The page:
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Then Jesus told them a story: A rich man had a fertile farm that produced fine crops. He said to himself, “What should I do? I don’t have room for all my crops.” Then he said, “I know! I’ll tear down my barns and build bigger ones. Then I’ll have room enough to store all my wheat and other goods. And I’ll sit back and say to myself, ‘My friend, you have enough stored away for years to come. Now take it easy! Eat, drink, and be merry!'”

But God said to him, “You fool! You will die this very night. Then who will get everything you worked for?”

Luke 12:16-20

In 2018, I felt a bit like the man in this story. I had just been married. We had bought a house together. I had just switched jobs, taking a senior engineering position at a startup. We had recently gotten back from our honeymoon in Greece. I had it all — I was on top of the world.

Then one night I woke up with chest pains so bad I couldn’t go back to sleep. I assumed it was indigestion, but if there’s one thing I’d had drilled into my head about my health it’s that you don’t mess around with chest pains. I woke my wife up and told her that I was going to drive myself to the emergency room.

Bless her for being smarter than I am; she simply said “you’re not driving yourself to the emergency room. Get dressed and get in my car.”

Upon arriving at the hospital, they sent me back to a triage room. The nurses and orderlies were efficient but unhurried as they hooked me up to an EKG machine. But then, everything shifted: people were rushing into the room, I was getting hooked up to an IV, it seemed like fifteen people were simultaneously prepping me for…something. A doctor walked into the room and said “Sir, according to the EKG, you are currently having a heart attack”.

The words didn’t really land until I saw my wife’s face. I wondered why she looked so upset, and then I mulled over what I had just heard. My mind does not work the quickest at 4am, but I realized that I was not on top of the world. I was on top of a hospital gurney and I was having a heart attack.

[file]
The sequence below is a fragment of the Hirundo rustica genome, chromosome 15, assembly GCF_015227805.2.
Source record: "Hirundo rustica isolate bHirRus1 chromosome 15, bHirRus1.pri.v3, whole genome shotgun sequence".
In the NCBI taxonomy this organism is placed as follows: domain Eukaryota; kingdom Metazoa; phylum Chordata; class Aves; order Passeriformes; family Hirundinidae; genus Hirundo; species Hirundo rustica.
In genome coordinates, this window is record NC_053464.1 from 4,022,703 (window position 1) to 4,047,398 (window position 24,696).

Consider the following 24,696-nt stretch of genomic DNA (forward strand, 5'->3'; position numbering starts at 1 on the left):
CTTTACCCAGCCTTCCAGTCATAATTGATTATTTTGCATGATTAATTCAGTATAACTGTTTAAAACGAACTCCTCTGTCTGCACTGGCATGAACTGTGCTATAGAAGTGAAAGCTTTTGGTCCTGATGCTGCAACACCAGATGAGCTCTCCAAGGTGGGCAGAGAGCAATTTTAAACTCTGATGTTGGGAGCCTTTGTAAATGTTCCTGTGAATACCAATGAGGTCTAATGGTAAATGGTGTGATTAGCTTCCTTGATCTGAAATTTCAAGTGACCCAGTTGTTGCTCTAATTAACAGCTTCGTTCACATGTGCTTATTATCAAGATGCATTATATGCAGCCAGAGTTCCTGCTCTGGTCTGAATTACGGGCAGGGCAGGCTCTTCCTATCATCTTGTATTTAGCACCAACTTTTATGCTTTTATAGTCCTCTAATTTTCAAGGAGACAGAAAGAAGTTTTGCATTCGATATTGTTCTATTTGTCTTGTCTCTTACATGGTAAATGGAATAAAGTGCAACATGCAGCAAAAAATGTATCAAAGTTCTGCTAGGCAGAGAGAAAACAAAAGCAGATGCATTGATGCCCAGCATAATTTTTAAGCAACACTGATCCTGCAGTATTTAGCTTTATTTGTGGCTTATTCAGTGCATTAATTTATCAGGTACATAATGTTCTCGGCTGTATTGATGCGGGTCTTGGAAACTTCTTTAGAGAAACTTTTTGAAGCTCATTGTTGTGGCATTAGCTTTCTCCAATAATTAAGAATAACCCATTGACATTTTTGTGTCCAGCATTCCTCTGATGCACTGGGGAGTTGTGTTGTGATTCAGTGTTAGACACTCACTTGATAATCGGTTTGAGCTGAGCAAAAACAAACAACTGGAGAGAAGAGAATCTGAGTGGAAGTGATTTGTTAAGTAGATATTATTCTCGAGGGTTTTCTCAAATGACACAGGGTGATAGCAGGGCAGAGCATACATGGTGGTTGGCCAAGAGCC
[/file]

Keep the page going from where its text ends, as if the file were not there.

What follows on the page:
God taught me a lot through that event. One of the biggest lessons I had to learn is that I am not in control. I’ve had to learn this lesson many times throughout my life, and regrettably I will no doubt have to learn it many more. The reality for all of us is that we do not get to choose our circumstances, we only get to choose our responses.

I thought I was where I was because of me. I chose to get married. I decided to act on my feelings toward a girl. I dated her, I proposed, I married her. I planned our honeymoon. We chose our house, and I worked hard to make it happen. I decided to make a bold career move, and I was working hard to make sure it paid off.

But how much of that did I actually have control over? The girl could have said no. Our honeymoon could have gone badly for any number of reasons. Our house could have turned out to be a money pit. I could have been rejected for the job or it could have been a bad fit. And how much of that could I have controlled?

In order to recognize that I am not in control, I had to be stripped of my pride. There’s definitely something demeaning about wearing a hospital gown, but more than that I had to recognize that I had very little to do with the blessings and the success I had experienced.

More than just pride, though, I had to confront my lack of faith.

Having a heart attack was scary. But the reason why it was scary was because, when control was stripped away, there wasn’t anything left. I believed the Scriptures, but it had been a very long time since I truly had to cling to the Scriptures. To acknowledge that the situation was greater than I and fully beyond my control.

I have since recovered from this heart attack. It turned out to be a freak event — the doctors call it a coronary artery dissection — and being still fairly young I was able to make a full recovery.

I can’t claim to have fully learned to give up the illusion of control. I still have my moments where I’m like the rich fool. But thanks to this experience, I do feel like I’m more ready to turn to God and more faithful that he is there when I do.

I look forward to writing the next chapter of this story. I hope it involves less medical drama next time.


3 thoughts on “Control

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